Before it was acquired by BP (NYSE: BP) in 2000, there was an independent oil company named ARCO. ARCO was pretty good at finding oil and gas. This company drilled the 1968 discovery well at Prudhoe Bay in Alaska with partner ExxonMobil (NYSE: XOM) -- which was then just Exxon. Prudhoe Bay is the biggest oilfield in North America.

In 1976, ARCO agreed to purchase Anaconda Copper, which forced the folks at Dow Jones to seek a replacement in their benchmark index. They went with 3M (NYSE: MMM), which proved a great choice. ARCO's purchase of Anaconda, on the other hand, was a terrible choice. Copper prices soon tanked, and the company shut down all mining operations in the Butte, Montana area by the early 1980s.

Unocal (now part of Chevron (NYSE: CVX)) also dabbled in "earth resources" for the better part of 15 years, before acknowledging in 1992 that this activity "is really not our expertise." Chevron is now the largest producer of geothermal energy in the world, thanks in part to Unocal's adventures in the Pacific Basin.

Given the historical track record of oil and gas companies diversifying into metals and mining, you should probably cast a skeptical eye at any such move. What to make, then, of Monday's announcement by Contango Oil & Gas (AMEX: MCF) that the company is funding a gold exploration program in Alaska?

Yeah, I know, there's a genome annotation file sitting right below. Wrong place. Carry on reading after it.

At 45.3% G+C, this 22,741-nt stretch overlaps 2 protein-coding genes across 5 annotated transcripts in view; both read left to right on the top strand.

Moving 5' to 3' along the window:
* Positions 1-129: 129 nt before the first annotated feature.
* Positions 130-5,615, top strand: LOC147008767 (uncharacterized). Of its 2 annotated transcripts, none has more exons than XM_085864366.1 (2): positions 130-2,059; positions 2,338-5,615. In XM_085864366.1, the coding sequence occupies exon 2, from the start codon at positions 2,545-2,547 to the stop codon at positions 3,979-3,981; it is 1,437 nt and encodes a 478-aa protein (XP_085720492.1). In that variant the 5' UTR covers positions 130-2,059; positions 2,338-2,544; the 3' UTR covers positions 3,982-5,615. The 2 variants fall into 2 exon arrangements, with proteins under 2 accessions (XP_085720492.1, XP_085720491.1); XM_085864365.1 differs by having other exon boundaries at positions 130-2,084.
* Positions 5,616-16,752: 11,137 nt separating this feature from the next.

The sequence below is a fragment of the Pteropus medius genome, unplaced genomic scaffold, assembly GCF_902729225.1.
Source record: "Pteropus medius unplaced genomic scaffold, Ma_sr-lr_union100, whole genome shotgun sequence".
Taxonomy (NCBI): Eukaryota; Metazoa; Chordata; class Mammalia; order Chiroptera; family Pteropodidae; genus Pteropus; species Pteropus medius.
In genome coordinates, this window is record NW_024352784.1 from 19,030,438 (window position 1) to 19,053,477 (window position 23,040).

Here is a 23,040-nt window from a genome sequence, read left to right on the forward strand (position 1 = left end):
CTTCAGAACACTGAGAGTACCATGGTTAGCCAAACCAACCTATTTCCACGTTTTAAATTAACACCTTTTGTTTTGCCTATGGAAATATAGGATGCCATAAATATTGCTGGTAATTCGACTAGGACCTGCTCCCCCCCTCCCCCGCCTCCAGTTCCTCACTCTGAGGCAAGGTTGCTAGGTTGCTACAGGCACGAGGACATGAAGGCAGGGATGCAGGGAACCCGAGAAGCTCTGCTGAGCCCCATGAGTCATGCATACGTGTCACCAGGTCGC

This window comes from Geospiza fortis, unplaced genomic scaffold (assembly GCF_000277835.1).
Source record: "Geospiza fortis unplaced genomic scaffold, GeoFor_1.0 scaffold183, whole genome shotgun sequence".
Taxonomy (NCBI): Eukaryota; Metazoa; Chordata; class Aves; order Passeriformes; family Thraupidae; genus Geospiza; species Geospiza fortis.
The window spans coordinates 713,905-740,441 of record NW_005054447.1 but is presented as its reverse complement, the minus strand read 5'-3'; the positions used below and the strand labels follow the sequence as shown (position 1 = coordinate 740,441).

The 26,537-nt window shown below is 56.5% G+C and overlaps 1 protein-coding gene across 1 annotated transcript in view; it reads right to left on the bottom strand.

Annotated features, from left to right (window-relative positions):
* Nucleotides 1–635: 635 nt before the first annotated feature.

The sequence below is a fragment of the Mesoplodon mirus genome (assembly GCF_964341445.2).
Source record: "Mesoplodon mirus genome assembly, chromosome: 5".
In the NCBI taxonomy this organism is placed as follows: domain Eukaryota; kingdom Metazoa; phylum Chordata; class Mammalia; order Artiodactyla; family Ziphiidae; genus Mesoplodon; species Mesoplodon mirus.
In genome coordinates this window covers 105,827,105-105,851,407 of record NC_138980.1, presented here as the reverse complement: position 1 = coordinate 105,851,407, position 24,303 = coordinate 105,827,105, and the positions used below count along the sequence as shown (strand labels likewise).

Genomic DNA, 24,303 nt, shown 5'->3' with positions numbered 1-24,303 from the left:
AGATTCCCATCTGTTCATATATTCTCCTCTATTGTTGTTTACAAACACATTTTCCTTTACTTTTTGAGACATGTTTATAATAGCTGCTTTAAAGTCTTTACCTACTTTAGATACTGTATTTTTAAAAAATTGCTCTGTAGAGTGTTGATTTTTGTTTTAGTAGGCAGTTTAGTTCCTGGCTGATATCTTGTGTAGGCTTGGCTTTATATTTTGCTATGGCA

I think it's important to note that Contango's expertise is not finding oil and gas. CEO and Chairman Ken Peak, whom I interviewed last month, has said that he couldn't find oil at a gas station. There is no explorationist among Contango's staff of seven.

Contango's core competency, as I see it, is the allocation of risk capital. All past discoveries, such as major finds in the Gulf of Mexico and the Fayetteville shale, were made alongside partners who generated the prospects and shared in both the risk and the upside of these programs. The same structure is being employed in this new mineral exploration program.

Grassroots exploration for economic gold deposits is like looking for a needle in a haystack. The odds of success are extremely low. Majors like Barrick Gold (NYSE: ABX) spend next to nothing on early stage prospect generation. Generally it's a tiny company like Aurelian Resources that hits the big score, only to be bought out subsequently by a miner like Kinross Gold (NYSE: KGC). There are thousands of tiny companies out there looking for the next Fruta del Norte (Aurelian's huge find in Ecuador). The costs to map, sample, and drill a few core holes are not particularly high, and the potential reward is huge. This is what's known as an asymmetric payoff.

With an eye to this favorable "reward/risk ratio," Contango is committing up to $3 million for this initial exploration phase in Alaska. That's a fraction of the cost of drilling a single wildcat well offshore. A pair of recently "spudded" exploratory wells in the Gulf of Mexico are together expected to cost Contango $25 million.

This company is still directing the vast majority of its exploratory budget to these and other oil and gas-seeking efforts, so I don't believe shareholders should sweat a small side bet on hitting Alaskan gold.

Fool contributor Toby Shute doesn't have a position in any company mentioned. Check out his CAPS profile or follow his articles using Twitter. 3M is a Motley Fool Inside Value choice. Try any of our Foolish newsletters today, free for 30 days. The Motley Fool has a disclosure policy.